UAV Outback Challenge inspires Chelsea to be an aerospace engineer

Outback Joe kicks back.

When Helensvale State High School student Chelsea Redman visited a QUT Open Day at Kelvin Grove last year, she was captivated by a display about the UAV Outback Challenge – one of the most difficult unmanned aircraft competitions in the world.

So much so that it was there and then she decided she wanted to an aerospace engineer.

Tourism, Manufacturing and Small Business Jan Jarratt said Chelsea was now a first year aerospace engineering student at QUT.

“The UAV Challenge is a joint initiative between the Queensland Government, the CSIRO-QUT Australian Research Centre for Aerospace Automation, the Association for Unmanned Vehicle Systems and Aviation Development Australia Limited,” she said.

“The challenge was conceived to promote the development of Unmanned Aircraft System (UAS) technologies and their civil applications and to inspire the next generation of our aviation workforce.”

MP for Broadwater Peta-Kay Croft congratulated Chelsea for piloting a great course and an exciting career, with her story sure to inspire other young women into the field.

“UAS are aircraft without an onboard pilot that can either be remotely-controlled or flown autonomously,” Ms Croft said.

“The UAV Challenge consists of two categories – one for high school students, called the UAV Airborne Delivery Challenge – Outback Rescue competition and one for tertiary institutions and enthusiasts called the UAV Search and Rescue Challenge.

“The UAV Airborne Delivery Challenge is on from 27-28 September at Calvert, 25 kilometres west of Ipswich, with 11 high school teams from Queensland, the ACT and South Australia competing for $14,000 in prize money.”

Ms Croft said the Search and Rescue Challenge was biennial and moves to Kingaroy next year.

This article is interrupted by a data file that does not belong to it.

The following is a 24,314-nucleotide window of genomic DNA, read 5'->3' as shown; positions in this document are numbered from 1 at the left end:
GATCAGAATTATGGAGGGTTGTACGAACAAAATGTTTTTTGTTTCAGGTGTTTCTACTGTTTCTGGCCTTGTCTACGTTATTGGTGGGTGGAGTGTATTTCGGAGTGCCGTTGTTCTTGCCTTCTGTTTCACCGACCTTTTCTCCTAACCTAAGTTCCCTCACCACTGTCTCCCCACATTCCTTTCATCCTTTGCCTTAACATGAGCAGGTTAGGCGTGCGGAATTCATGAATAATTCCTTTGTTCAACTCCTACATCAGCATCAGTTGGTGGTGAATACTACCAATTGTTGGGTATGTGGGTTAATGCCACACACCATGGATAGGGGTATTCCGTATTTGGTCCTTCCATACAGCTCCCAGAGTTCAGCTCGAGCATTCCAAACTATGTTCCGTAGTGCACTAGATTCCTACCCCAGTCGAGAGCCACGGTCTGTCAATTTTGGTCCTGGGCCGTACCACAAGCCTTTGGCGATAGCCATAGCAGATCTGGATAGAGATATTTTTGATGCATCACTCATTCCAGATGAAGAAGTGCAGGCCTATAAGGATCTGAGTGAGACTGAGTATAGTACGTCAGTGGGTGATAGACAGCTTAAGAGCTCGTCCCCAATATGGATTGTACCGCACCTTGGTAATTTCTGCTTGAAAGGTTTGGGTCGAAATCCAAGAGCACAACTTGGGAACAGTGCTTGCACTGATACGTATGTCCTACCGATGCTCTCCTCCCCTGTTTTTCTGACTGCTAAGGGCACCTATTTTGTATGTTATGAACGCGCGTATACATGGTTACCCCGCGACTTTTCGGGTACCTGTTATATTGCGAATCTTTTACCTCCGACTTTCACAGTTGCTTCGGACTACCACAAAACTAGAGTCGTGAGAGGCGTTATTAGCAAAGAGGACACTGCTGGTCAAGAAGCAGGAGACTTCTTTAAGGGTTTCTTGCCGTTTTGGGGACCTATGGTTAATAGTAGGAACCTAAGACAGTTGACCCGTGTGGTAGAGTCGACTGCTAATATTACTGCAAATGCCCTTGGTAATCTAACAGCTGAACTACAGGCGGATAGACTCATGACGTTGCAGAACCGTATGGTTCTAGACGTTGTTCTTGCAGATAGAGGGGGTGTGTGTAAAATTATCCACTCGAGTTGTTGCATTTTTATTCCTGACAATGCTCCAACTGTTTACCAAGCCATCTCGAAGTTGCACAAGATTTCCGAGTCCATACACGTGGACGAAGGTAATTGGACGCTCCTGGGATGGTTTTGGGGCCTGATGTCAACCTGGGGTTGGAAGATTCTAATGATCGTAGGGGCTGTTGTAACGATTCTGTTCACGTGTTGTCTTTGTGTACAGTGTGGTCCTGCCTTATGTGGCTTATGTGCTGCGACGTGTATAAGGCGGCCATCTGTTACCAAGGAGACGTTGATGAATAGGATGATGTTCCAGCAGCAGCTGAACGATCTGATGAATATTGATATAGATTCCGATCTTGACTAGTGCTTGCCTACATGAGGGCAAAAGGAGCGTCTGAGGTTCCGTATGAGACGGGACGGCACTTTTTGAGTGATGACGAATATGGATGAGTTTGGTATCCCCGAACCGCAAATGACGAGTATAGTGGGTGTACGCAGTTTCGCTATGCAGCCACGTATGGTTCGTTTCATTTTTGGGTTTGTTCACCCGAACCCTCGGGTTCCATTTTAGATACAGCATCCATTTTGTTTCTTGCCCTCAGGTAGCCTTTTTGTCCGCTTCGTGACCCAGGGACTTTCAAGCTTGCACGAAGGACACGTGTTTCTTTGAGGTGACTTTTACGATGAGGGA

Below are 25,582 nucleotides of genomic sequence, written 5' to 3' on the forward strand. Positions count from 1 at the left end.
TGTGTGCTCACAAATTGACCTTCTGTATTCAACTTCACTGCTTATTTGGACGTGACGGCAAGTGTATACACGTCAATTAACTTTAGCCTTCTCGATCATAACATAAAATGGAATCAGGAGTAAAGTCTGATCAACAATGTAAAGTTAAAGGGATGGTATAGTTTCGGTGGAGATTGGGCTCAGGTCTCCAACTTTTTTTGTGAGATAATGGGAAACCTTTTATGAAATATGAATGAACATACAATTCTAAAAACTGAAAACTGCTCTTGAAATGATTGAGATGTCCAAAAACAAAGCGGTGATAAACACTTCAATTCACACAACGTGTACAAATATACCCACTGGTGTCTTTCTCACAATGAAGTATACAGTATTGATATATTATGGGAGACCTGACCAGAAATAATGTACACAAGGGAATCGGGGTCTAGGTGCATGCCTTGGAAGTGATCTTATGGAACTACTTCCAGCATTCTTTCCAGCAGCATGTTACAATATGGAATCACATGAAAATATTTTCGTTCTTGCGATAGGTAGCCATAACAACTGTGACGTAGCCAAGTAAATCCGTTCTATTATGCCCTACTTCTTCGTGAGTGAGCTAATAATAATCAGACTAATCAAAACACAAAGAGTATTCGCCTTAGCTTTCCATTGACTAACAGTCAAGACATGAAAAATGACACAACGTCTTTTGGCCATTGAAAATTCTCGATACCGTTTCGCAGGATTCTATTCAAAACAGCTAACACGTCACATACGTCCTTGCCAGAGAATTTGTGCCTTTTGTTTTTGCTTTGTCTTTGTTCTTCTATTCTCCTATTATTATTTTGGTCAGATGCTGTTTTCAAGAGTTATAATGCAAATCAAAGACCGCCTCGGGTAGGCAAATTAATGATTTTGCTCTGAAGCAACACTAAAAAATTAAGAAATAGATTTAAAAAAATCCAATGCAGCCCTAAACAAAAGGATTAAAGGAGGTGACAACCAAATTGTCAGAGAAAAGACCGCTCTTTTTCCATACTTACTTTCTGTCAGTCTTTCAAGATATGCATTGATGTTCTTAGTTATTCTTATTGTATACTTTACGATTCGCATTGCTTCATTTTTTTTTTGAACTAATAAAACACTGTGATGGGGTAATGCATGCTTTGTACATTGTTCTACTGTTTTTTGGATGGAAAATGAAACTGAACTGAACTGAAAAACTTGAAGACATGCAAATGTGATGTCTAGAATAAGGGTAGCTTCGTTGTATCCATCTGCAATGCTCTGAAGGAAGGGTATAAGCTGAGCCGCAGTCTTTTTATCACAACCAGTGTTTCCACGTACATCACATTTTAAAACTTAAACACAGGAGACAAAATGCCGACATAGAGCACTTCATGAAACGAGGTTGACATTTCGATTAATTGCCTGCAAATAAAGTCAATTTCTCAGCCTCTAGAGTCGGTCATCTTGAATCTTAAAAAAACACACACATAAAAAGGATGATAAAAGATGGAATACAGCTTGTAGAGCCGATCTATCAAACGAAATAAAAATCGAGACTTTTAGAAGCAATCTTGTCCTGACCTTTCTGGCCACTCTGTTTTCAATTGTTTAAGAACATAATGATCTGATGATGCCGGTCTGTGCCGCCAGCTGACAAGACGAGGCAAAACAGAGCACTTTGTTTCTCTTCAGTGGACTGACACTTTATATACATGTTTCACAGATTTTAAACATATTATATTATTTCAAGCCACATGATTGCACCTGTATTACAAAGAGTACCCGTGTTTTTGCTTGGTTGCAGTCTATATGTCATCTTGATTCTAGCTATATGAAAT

“The $50,000 Search and Rescue Challenge has attracted 175 domestic and international teams since its inception in 2007, but no one has managed to claim the top prize yet in what was a very difficult competition.”

Nineteen-year-old Chelsea said the challenge piqued her curiosity.

“I am planning to be part of the Challenge when I’m in my final year of engineering,” said Chelsea.

Chelsea, who studied engineering as an extracurricular subject at high school, received a Dean’s Award for High Achievement last year to study at QUT.

Her enthusiasm and her high achievement caught the attention of Boeing Research and Technology Australia and she’s being mentored by one of Boeing’s senior researchers, Associate Technical Fellow and Advanced UAS Application Lead Brendan Williams.

Chelsea said she was excited to be part of this year’s Airborne Delivery Challenge as an official.

“It’s hard to imagine that within a year of first coming across the Challenge, I’m now part of this exciting competition,” she said.

This year’s UAV Airborne Delivery Challenge will be held at Calvert Radio Modellers Society flying field, Bourkes Road West, Calvert, and is open to the general public. Admission is free.